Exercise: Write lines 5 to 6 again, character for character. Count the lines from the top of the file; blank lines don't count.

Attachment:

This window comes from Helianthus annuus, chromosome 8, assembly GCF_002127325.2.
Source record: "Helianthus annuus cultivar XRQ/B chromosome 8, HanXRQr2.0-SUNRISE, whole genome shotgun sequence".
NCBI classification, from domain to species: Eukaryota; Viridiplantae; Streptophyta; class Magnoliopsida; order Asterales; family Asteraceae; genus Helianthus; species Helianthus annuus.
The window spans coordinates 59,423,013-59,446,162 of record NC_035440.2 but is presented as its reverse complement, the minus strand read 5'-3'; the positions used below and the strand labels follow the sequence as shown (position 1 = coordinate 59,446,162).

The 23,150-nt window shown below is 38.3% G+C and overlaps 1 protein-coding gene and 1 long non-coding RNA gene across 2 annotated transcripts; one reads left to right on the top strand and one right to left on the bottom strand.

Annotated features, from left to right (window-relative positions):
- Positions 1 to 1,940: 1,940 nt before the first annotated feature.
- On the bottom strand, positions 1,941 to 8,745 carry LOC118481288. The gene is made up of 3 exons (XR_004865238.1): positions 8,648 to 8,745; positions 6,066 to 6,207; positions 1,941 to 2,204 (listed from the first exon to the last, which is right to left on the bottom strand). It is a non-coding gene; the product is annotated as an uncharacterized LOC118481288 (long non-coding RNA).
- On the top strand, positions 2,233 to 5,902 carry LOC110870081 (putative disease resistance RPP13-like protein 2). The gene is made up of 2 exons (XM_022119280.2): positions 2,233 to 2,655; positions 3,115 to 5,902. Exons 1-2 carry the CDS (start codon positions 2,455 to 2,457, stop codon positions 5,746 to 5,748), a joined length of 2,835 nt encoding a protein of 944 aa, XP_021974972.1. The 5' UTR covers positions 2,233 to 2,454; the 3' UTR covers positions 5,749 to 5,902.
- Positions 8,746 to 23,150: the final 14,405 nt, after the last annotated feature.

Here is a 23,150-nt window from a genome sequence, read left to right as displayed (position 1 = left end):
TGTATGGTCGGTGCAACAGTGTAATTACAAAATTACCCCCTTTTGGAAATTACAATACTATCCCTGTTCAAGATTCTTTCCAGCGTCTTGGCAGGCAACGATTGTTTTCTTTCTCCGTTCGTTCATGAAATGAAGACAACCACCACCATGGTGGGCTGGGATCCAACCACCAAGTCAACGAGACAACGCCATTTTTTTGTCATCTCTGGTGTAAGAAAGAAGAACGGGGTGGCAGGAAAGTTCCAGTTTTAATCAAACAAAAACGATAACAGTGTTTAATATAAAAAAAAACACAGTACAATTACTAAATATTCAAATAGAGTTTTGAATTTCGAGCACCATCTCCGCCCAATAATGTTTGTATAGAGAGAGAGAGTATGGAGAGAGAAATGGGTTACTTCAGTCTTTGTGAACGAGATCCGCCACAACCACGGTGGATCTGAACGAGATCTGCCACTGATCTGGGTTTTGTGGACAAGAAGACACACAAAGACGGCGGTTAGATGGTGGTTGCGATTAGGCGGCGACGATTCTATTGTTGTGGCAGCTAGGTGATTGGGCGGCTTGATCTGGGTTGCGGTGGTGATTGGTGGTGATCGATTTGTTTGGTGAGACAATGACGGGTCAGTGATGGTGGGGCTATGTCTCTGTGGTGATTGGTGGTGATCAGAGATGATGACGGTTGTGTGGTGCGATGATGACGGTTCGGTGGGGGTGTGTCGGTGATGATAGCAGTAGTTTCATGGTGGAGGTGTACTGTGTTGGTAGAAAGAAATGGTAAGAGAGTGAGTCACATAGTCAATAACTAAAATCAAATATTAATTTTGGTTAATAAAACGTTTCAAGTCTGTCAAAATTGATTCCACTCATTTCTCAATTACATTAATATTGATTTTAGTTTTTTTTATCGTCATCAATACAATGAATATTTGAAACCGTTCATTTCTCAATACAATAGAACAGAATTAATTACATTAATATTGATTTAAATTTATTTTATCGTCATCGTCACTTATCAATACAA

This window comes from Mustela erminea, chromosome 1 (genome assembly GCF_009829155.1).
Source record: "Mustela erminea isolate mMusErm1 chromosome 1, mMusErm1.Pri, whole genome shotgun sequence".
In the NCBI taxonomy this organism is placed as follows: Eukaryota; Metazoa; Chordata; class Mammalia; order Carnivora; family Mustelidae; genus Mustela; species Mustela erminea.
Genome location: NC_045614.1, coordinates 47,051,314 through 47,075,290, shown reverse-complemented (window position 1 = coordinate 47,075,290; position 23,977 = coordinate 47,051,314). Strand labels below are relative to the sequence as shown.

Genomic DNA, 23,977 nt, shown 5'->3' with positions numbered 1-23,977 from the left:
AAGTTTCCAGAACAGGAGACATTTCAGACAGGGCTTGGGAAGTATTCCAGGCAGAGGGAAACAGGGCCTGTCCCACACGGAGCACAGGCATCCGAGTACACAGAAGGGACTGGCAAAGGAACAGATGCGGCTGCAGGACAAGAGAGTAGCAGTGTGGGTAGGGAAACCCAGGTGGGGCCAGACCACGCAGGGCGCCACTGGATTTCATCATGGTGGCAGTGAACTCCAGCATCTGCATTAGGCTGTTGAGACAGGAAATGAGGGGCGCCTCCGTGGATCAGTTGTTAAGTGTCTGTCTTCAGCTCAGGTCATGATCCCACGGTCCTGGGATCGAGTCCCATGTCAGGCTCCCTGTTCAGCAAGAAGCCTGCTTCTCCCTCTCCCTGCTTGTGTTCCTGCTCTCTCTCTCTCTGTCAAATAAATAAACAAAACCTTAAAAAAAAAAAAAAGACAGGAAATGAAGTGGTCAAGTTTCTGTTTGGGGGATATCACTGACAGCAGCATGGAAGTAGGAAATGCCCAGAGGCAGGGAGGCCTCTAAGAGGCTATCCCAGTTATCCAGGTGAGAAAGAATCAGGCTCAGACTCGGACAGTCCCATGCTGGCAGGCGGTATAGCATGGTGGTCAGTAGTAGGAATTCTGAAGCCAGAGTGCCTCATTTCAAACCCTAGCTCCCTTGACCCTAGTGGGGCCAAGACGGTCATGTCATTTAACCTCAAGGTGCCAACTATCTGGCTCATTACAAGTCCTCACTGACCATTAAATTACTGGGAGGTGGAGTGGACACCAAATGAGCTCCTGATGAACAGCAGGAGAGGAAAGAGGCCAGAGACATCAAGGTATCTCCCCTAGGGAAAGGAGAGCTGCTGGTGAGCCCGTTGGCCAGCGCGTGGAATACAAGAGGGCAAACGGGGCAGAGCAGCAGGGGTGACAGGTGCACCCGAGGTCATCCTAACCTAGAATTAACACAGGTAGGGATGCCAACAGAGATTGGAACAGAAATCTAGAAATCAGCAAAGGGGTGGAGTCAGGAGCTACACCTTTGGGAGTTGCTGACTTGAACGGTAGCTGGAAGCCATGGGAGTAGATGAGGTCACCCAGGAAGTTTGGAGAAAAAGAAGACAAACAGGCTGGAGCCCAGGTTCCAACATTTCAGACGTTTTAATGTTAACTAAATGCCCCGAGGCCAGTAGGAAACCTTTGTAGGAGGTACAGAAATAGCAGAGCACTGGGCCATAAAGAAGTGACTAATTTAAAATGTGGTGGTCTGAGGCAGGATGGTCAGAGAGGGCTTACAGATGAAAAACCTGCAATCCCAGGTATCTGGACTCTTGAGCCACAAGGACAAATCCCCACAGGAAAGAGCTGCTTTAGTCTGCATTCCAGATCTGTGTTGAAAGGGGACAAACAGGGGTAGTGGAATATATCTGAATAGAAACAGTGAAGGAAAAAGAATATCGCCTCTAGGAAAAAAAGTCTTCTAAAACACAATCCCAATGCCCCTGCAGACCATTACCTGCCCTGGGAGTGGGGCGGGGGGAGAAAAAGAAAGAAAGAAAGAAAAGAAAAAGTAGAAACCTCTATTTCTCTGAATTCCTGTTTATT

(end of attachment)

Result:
The 23,150-nt window shown below is 38.3% G+C and overlaps 1 protein-coding gene and 1 long non-coding RNA gene across 2 annotated transcripts; one reads left to right on the top strand and one right to left on the bottom strand.

Annotated features, from left to right (window-relative positions):